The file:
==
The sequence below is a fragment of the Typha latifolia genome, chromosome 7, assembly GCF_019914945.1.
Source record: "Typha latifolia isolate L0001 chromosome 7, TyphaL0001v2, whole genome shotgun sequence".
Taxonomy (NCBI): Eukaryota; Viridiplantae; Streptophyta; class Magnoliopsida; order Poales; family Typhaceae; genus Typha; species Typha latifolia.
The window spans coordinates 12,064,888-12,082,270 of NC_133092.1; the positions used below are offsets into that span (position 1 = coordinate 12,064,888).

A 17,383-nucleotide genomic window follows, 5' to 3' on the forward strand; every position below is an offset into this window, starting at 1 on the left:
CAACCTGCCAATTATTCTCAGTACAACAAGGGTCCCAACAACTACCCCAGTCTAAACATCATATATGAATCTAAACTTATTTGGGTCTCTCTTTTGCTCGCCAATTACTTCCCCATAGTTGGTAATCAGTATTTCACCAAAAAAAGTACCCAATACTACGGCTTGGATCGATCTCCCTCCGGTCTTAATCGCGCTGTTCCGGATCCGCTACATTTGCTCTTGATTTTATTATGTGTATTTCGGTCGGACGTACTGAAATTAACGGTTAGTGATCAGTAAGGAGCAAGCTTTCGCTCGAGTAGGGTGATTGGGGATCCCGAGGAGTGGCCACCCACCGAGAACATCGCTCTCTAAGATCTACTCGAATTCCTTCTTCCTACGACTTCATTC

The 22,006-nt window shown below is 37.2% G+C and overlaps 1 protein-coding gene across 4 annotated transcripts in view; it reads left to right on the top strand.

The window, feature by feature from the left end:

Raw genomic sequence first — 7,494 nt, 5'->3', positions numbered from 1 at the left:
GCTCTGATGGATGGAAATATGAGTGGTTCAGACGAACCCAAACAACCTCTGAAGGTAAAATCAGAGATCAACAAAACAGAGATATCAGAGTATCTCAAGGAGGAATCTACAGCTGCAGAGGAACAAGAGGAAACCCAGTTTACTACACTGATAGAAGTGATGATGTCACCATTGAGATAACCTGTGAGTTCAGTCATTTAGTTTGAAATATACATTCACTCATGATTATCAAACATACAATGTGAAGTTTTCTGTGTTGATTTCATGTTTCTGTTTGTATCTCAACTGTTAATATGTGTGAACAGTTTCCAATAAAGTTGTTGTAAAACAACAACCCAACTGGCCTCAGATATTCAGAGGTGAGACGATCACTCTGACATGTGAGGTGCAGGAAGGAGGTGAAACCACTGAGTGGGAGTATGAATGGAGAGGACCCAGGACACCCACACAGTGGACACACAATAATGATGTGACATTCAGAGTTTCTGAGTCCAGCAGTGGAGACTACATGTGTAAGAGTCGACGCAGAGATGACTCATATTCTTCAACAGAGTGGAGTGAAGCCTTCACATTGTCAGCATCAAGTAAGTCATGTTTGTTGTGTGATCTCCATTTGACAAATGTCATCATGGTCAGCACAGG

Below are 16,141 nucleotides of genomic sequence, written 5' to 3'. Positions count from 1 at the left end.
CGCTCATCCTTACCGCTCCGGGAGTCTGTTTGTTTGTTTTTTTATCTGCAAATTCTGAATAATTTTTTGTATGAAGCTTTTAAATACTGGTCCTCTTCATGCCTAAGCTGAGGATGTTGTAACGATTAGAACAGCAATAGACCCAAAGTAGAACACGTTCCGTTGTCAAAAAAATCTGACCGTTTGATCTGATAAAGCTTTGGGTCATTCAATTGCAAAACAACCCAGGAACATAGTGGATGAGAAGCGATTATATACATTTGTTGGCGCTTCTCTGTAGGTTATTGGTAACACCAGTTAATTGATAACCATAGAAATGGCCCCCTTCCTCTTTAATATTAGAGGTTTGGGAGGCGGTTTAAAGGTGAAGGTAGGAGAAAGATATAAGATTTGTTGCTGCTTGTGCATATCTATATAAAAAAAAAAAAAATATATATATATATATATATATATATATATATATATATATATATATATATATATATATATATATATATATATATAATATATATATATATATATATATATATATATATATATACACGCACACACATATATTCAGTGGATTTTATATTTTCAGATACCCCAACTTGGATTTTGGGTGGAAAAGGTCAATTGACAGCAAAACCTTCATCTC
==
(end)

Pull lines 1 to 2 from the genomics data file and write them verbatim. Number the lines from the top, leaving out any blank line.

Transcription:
The sequence below is a fragment of the Typha latifolia genome, chromosome 7, assembly GCF_019914945.1.
Source record: "Typha latifolia isolate L0001 chromosome 7, TyphaL0001v2, whole genome shotgun sequence".